Date: June 15
Location: RioCentro T-2, Rio de Janeiro
Focus: How to incorportate biodiversity into the sustainable development goals
Biological diversity underpins ecosystem functioning and the provision of ecosystem services essential for human well-being. It provides for food security, human health, the provision of clean air and water; it contributes to local livelihoods, and economic development, and is essential for the achievement of the Millennium Development Goals, including poverty reduction.
Accordingly the goals of the Rio+20 United Nations Conference on Sustainable Development, to promote a green economy for sustainable development and poverty eradication, and enhance the institutional framework for sustainable development can be realized by taking into account the contribution of biodiversity and ecosystem services.
In 2010, governments adopted the Strategic Plan for Biodiversity 2011-2020 and the Aichi biodiversity targets at the tenth meeting of the Conference of the Parties to the Convention on Biodiversity. Subsequently, the plan was adopted as the guidance for the United Nations system as a whole.
The Strategic Plan for Biodiversity 2011-2020 and the Aichi biodiversity targets provide a compelling vision and enabling framework for the realization of sustainable production and consumption in a participatory and inclusive manner and in that regard will support food security, sustainable water management and the foundations for a green economy for sustainable development and poverty eradication.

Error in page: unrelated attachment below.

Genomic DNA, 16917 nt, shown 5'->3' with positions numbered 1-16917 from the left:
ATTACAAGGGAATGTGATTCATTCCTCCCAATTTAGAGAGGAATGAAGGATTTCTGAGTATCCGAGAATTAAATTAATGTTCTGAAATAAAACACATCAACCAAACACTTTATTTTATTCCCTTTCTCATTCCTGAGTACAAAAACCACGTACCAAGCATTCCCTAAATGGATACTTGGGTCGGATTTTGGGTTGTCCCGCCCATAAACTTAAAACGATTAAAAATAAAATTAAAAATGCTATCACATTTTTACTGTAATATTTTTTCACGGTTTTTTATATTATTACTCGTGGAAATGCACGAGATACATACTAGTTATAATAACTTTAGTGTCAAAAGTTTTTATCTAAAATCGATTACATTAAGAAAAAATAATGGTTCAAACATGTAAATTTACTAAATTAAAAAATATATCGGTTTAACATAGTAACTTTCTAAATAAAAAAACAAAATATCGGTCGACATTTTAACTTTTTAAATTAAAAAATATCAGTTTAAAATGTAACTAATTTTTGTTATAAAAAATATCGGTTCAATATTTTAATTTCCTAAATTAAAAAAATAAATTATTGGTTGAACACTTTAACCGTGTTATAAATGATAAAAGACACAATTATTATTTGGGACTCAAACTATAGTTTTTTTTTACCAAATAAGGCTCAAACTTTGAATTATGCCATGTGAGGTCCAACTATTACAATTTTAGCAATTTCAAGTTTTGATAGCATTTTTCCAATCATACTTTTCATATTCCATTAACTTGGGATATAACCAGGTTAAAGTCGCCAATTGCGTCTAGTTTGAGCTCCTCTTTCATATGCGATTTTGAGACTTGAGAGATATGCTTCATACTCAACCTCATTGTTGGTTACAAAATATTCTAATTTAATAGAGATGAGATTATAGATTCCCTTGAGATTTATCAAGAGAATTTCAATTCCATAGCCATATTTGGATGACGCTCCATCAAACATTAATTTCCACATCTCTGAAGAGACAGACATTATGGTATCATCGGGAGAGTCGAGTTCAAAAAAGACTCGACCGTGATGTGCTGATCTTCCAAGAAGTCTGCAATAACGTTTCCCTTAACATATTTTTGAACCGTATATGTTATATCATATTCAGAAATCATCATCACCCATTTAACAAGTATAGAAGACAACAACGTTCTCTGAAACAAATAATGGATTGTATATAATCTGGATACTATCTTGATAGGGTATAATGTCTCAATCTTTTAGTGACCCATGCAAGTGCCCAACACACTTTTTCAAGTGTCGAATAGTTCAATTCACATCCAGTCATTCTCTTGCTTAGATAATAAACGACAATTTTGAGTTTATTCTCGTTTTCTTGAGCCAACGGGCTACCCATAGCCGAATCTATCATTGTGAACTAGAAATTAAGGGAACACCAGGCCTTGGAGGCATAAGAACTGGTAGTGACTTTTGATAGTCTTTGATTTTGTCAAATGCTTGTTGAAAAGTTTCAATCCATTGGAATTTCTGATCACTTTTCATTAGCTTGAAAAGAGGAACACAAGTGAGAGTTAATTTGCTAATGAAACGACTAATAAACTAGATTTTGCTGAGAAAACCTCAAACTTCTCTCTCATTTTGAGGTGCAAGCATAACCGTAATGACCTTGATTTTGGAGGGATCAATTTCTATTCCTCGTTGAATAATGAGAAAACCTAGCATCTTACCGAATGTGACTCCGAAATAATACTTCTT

The successful implementation of the Strategic Plan for Biodiversity requires new and innovative approaches to link biodiversity conservation and sustainable use to development as well as the removal of perverse incentives. The development and promotion of such approaches should be supported within the enhanced institutional frameworks for sustainable development.
The development of national level targets within the framework of the Aichi biodiversity targets will support the monitoring and evaluation of progress towards sustainable development objectives and, as such, should be fully integrated into the development and adoption of sustainable development targets through Rio+20.
In addition, the Nagoya Protocol offers a unique opportunity to enhance universality, democracy and transparency in the use of biological resources for the benefit of all stakeholders. As such, action should be taken towards universal ratification of the Protocol and its rapid implementation at all levels.
The ten-year time frame of the Strategic Plan, and its longer term vision that extends to the middle of the 21st century represents an ideal model for other targets, associated with sustainable development.
This event is an opportunity to look at the linkages between the long-term vision of the Strategic Plan, and the long-term project of realizing sustainable development targets and goals.